Written by Tod Gobledale
Global partnerships teach people to ‘walk together'
On a warm winter's day in Plumtree, Zimbabwe, the Rev. Judith Gooch, on sabbatical from Congregational UCC in Plymouth, N.H., travels with a Dombodema Church deacon to visit shut-ins. Mr. Kulube leads Gooch down a dry, dusty path. Singing greets them as they approach the home of the Nleya family. The throng of neighbors, gathered in the anticipation of the pastor's visit, dance and shake hands in greeting.
The 80-year-old matriarch of the home, Mrs. Nleya, stands and smiles. No longer able to walk the five kilometers to church, Mrs. Nleya's spirit soars at the arrival of her deacon and this foreign pastor. The service of praise and thanksgiving begins. The Kalanga hymns drift out across the dusty Matabeleland fields. The Scripture reading fills the spirits of those gathered.
Gooch shares the cup and bread of communion, the universal language of Christians. Her thoughts travel back and forth: Kalanga–English; mud and thatch–clapboard and brick; Plumtree, Zimbabwe–Plymouth, USA. Her tears flow. Here in this strange place, Gooch discerns the same sharing, caring and company that define her congregation back in northern New Hampshire. The differences and contrasts merge in breaking of the bread together.
A world away from Plymouth and Plumtree, members of the Connecticut Conference travel to the Kyungki Presbytery of the Presbyterian Church in the Republic of Korea. The Rev. Chang Ho Jun provides the delegation with lessons in history and culture.
The Rev. Paige Besse-Rankin, chairperson of the Connecticut Conference Korean Partnership Committee, writes of last June's visit, "Every time visitors go back and forth, someone else has a life-changing experience."
All are connected
Kyungki Presbytery, Plymouth, Plumtree. What have all these places in common? The Rev. Ana Gobledale, Executive for Local Church Relations for Wider Church Ministries and Global Ministries, explains: "They are all connected to the global partnerships of Global Ministries" [a common witness of the Division of Overseas Ministries, Christian Church (Disciples of Christ) and Wider Church Ministries, UCC].
"Our world is not physically shrinking," Gobledale continues, "but through improved communications, less expensive access to this communication and travel opportunities, and, for better or worse, globalized economics, people across oceans are closer than ever. Christ's injunction ‘that they may all be one' has greater import for the church today than ever before."
She asks, "Are we in U.S. churches willing to let go of our own cultural baggage and try to learn how others share the Good News as they witness and serve the God of us all?"
Why get involved with Christians from other lands? In the following comments, UCC Conferences involved with Global Church Partnerships share some reasons:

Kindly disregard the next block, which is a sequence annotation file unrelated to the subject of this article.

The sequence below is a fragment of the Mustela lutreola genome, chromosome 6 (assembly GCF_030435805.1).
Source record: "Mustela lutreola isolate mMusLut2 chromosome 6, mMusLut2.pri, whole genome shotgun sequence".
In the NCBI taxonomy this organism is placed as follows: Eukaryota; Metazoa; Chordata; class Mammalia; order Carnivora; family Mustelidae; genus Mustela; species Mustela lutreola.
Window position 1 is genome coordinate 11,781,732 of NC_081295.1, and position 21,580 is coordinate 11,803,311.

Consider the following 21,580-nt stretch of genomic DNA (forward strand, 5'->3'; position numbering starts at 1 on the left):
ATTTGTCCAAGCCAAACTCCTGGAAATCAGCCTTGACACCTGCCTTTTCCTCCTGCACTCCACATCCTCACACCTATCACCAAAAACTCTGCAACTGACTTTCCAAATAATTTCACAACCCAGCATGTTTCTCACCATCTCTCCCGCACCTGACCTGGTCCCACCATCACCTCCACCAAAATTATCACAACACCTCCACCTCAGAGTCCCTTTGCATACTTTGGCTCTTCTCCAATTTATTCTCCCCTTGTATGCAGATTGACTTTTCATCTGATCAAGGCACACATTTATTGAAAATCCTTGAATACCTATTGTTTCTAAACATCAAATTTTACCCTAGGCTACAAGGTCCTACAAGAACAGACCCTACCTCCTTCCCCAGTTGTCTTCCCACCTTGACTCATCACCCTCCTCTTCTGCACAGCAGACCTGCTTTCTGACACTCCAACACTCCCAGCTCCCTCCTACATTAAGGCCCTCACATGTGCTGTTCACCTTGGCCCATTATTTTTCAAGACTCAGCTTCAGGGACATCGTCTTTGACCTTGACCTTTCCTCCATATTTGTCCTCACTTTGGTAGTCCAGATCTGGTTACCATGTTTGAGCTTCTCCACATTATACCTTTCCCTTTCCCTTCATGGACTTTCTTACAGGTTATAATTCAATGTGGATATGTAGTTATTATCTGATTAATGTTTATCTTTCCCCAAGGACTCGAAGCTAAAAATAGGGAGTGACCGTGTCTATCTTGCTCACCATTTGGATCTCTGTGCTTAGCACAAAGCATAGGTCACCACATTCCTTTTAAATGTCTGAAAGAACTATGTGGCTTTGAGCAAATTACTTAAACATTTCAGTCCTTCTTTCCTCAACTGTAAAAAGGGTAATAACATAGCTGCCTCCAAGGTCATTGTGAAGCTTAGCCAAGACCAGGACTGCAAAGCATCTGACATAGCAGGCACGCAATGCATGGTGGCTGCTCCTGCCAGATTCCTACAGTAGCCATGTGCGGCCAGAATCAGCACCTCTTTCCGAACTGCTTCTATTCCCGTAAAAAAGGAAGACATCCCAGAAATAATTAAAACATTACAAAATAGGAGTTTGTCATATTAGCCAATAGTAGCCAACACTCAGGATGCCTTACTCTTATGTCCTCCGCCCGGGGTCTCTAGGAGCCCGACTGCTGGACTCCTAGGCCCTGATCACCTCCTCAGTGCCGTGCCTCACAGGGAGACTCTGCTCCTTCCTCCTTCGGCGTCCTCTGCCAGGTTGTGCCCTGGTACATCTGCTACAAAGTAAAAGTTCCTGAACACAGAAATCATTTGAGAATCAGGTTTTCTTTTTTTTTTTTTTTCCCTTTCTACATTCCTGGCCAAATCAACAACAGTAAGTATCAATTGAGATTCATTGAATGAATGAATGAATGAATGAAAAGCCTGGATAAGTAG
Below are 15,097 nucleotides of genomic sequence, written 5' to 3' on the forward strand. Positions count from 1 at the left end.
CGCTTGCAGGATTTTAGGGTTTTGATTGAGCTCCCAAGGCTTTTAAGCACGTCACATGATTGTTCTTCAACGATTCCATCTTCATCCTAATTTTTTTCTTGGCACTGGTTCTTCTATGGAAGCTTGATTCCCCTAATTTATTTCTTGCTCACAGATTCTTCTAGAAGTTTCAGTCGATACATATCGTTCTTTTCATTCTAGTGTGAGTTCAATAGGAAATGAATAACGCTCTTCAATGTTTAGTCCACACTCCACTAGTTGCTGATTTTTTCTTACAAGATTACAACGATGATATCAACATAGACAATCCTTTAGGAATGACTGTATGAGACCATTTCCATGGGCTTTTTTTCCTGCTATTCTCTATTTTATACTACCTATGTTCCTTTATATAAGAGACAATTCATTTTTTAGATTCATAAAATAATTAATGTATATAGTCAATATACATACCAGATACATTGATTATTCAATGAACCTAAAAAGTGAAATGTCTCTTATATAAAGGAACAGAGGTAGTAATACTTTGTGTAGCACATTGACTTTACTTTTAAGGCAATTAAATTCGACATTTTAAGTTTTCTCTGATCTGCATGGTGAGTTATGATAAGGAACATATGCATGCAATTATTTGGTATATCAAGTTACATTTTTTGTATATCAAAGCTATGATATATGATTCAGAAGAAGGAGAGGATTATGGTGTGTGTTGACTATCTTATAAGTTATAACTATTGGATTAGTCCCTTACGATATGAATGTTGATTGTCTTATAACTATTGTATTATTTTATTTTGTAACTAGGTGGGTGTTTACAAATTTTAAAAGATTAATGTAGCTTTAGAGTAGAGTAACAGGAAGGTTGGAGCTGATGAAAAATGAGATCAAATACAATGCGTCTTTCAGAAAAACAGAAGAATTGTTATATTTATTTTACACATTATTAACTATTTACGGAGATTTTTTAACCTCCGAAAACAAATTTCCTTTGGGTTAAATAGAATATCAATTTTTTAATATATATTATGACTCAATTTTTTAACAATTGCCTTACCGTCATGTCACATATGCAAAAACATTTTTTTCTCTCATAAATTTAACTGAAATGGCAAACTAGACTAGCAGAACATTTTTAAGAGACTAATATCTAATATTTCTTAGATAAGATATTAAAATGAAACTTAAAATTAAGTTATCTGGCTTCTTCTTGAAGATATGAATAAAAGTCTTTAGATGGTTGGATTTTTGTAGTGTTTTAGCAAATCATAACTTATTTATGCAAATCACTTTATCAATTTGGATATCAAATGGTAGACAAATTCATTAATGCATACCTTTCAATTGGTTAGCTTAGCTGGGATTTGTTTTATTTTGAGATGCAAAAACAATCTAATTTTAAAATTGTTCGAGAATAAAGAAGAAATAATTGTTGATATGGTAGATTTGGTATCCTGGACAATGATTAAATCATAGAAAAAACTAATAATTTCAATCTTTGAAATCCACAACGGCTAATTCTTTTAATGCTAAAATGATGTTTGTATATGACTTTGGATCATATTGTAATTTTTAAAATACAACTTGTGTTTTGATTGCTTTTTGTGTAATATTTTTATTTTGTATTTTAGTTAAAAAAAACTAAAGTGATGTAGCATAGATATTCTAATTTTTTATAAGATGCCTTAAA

"To seek to experience the unity of Christ that reaches across cultural, racial and national boundaries"—Nebraska Conference
"To unite in spirit and service ... and to spread the light and love of God in Christ."—Wisconsin Conference
"That each partner bring respect and a genuine desire to enter the lives of the other not as a benefactor nor as a recipient, but as equals with strengths and needs that enhance the even growth of the relationship."—New Hampshire
"Friendship without material benefits from either party."—New Hampshire Conference
"Involvement of youth and young adults" —Michigan Conference
"Experience a new way of relating equitably in a world where human relationships too often are marked by inequality and injustice.—Ohio Conference
"Nurture our spiritual vitality through experiences and fellowship with other Christians."— Nebraska Conference
The New Hampshire Conference partnered with the United Church of Christ in Zimbabwe in 1996. The Rev. Ben Crosby, Conference Minister, writes, "As the world becomes more and more interdependent, the human family can no longer be measured in ‘us' and ‘them' but instead ‘we.'"
One way to affirm our interdependence as well as to weave a network of personal and congregational contacts is by establishing global church partnerships. In these partnerships we walk together with our brothers and sisters around the world, and in this companionship the face of Christ is revealed to us, says Crosby.
The Rev. Tod Gobledale is a former missionary to South Africa and Zimbabwe.
To see a list of Global Ministries Partnerships and read more partnership stories, go to www.globalministries.org/go/gmp.htm. For additional information, contact the Rev. Ana Gobledale, Wider Church Ministries, 700 Prospect Ave., Cleveland, OH 44115-1100; 216-736-3223 .
Planning a partnership visit? Global Ministries People-to-People Pilgrimage program is available to assist in the planning of partnership visits. Contact the program coordinator, Isabel Gonzalez, at Global Ministries, P.O. 1986, Indianapolis, IN 46206-1986; phone 317-713-2579; e-mail: email@example.com.
Considering an international sabbatical? Contact Julia Brown Karimu at Global Ministries, P.O. 1986, Indianapolis, IN 46206-1986; phone 317-713-2566; e-mail: firstname.lastname@example.org.
|Goals of Global Church Partnerships|
from the Office of Local Church Relationships, Global Ministries
Put a face on mission.
Build enthusiasm and "ownership" for global mission.
Give a clear picture of what support Our Church's Wider Mission and Basic Mission Finance is accomplishing.
Educate the wider church about global mission.
Strengthen the conferences, regions, and congregations for mission education.
Encourage personal and congregational commitment to global mission.